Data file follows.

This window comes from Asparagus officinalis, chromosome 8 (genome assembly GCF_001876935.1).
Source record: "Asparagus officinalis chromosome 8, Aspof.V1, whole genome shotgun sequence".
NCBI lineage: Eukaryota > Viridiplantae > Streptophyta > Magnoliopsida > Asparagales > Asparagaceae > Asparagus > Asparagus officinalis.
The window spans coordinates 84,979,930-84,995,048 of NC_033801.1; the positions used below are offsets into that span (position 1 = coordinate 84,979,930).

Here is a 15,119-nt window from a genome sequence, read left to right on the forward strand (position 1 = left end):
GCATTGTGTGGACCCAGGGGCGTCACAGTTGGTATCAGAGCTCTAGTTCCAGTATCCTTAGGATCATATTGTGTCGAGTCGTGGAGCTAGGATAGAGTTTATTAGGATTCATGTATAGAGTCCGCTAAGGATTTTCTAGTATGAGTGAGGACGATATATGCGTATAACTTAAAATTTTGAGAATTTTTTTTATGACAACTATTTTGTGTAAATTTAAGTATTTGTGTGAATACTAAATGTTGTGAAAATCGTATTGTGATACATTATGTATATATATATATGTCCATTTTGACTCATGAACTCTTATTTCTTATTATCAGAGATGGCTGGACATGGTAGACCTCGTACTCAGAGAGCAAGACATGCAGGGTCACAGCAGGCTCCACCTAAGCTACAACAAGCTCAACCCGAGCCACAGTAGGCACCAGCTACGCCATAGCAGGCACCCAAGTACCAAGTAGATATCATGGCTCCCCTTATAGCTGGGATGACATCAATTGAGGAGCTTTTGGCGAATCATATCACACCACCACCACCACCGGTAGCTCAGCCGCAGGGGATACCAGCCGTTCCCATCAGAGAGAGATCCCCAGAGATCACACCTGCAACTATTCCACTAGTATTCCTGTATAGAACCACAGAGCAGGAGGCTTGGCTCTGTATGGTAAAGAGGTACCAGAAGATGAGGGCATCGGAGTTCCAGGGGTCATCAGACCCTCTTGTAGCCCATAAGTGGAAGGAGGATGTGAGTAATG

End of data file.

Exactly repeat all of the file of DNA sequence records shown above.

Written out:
This window comes from Asparagus officinalis, chromosome 8 (genome assembly GCF_001876935.1).
Source record: "Asparagus officinalis chromosome 8, Aspof.V1, whole genome shotgun sequence".
NCBI lineage: Eukaryota > Viridiplantae > Streptophyta > Magnoliopsida > Asparagales > Asparagaceae > Asparagus > Asparagus officinalis.
The window spans coordinates 84,979,930-84,995,048 of NC_033801.1; the positions used below are offsets into that span (position 1 = coordinate 84,979,930).

Here is a 15,119-nt window from a genome sequence, read left to right on the forward strand (position 1 = left end):
GCATTGTGTGGACCCAGGGGCGTCACAGTTGGTATCAGAGCTCTAGTTCCAGTATCCTTAGGATCATATTGTGTCGAGTCGTGGAGCTAGGATAGAGTTTATTAGGATTCATGTATAGAGTCCGCTAAGGATTTTCTAGTATGAGTGAGGACGATATATGCGTATAACTTAAAATTTTGAGAATTTTTTTTATGACAACTATTTTGTGTAAATTTAAGTATTTGTGTGAATACTAAATGTTGTGAAAATCGTATTGTGATACATTATGTATATATATATATGTCCATTTTGACTCATGAACTCTTATTTCTTATTATCAGAGATGGCTGGACATGGTAGACCTCGTACTCAGAGAGCAAGACATGCAGGGTCACAGCAGGCTCCACCTAAGCTACAACAAGCTCAACCCGAGCCACAGTAGGCACCAGCTACGCCATAGCAGGCACCCAAGTACCAAGTAGATATCATGGCTCCCCTTATAGCTGGGATGACATCAATTGAGGAGCTTTTGGCGAATCATATCACACCACCACCACCACCGGTAGCTCAGCCGCAGGGGATACCAGCCGTTCCCATCAGAGAGAGATCCCCAGAGATCACACCTGCAACTATTCCACTAGTATTCCTGTATAGAACCACAGAGCAGGAGGCTTGGCTCTGTATGGTAAAGAGGTACCAGAAGATGAGGGCATCGGAGTTCCAGGGGTCATCAGACCCTCTTGTAGCCCATAAGTGGAAGGAGGATGTGAGTAATG